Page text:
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Homily for the fifth Sunday in Lent – Understanding Lent is about desired sacrifice

Updated: Mar 20, 2021

This is the last official Sunday that is designated by an ordinal number “in Lent.” None of the past four Sundays, nor this one, counts as a day in that numbering of forty days of sacrifice, according to the Catholic Church [USCB Liturgical Seasons]. Sundays are like “off days” or "time outs," as far as counting sacrificial days in the wilderness is concerned. Next Sunday will be called Palm Sunday, or Passion Sunday, which is another day not counted in the numbering of forty days. The fortieth day of Lent is always “Holy Saturday” – a Sabbath – with Easter Sunday the next day [two weeks from today], which begins the seven week Easter season [which spreads over eight Sundays].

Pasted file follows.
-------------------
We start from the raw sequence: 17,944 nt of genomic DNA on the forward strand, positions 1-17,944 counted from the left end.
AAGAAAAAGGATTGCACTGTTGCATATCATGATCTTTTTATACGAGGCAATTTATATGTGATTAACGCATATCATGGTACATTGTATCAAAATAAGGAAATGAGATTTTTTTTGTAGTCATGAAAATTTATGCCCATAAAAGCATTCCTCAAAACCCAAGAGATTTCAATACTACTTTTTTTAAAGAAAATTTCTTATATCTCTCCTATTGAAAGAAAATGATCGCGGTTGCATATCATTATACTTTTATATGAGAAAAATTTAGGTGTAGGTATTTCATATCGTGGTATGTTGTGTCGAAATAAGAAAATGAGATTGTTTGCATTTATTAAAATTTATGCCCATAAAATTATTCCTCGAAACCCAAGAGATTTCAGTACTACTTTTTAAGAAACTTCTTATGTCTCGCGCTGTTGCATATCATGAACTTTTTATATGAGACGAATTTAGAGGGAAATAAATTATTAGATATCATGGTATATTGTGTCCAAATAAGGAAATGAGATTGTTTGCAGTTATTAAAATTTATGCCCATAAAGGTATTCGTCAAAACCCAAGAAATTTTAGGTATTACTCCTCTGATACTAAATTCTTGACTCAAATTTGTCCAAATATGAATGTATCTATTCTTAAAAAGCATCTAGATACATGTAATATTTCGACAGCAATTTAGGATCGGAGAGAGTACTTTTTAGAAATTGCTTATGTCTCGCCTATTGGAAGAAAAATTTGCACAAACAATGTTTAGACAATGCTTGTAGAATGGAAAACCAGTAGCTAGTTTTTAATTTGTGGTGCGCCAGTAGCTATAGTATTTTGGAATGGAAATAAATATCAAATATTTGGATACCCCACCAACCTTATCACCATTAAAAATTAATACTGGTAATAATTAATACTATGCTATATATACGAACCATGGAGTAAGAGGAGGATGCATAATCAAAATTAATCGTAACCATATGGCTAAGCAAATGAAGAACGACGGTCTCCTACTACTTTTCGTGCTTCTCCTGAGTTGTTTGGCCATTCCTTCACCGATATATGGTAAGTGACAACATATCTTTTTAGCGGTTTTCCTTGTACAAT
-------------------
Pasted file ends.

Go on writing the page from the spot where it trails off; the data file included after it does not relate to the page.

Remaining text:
But, who’s counting, right?

Because next Sunday is when two chapters from the Gospel of Mark will be read aloud in Episcopal churches, soliciting members of the congregation to read parts, basically to keep everyone from falling asleep, there is not enough time to do that at the bus stop. The buses run every fifteen minutes and I’m lucky if I have two willing bench warmers while I orate. So, I will make Lent be over, officially, today … by my count.

Now, about Lent ….

Three of the past four Sundays the Old Testament readings have told of divine covenants: the rainbow promise with Noah, the many nations promise with Abram, and the Ten Commandments with Moses. If you were here two weeks ago, you will remember how I said the Ten Commandments were actually marriage vows between Yahweh and the Israelites. Any of you remember?

<look for nodding heads>

Well, today the theme of covenants returns. We heard from Jeremiah how Yahweh promised “a new covenant.” The new covenant was because the Israelites broke the vows of the first covenant – the Ten Commandments – the marriage vows. In essence, they divorced Yahweh, kept the land promised in the settlement; but then they lost that to later husbands.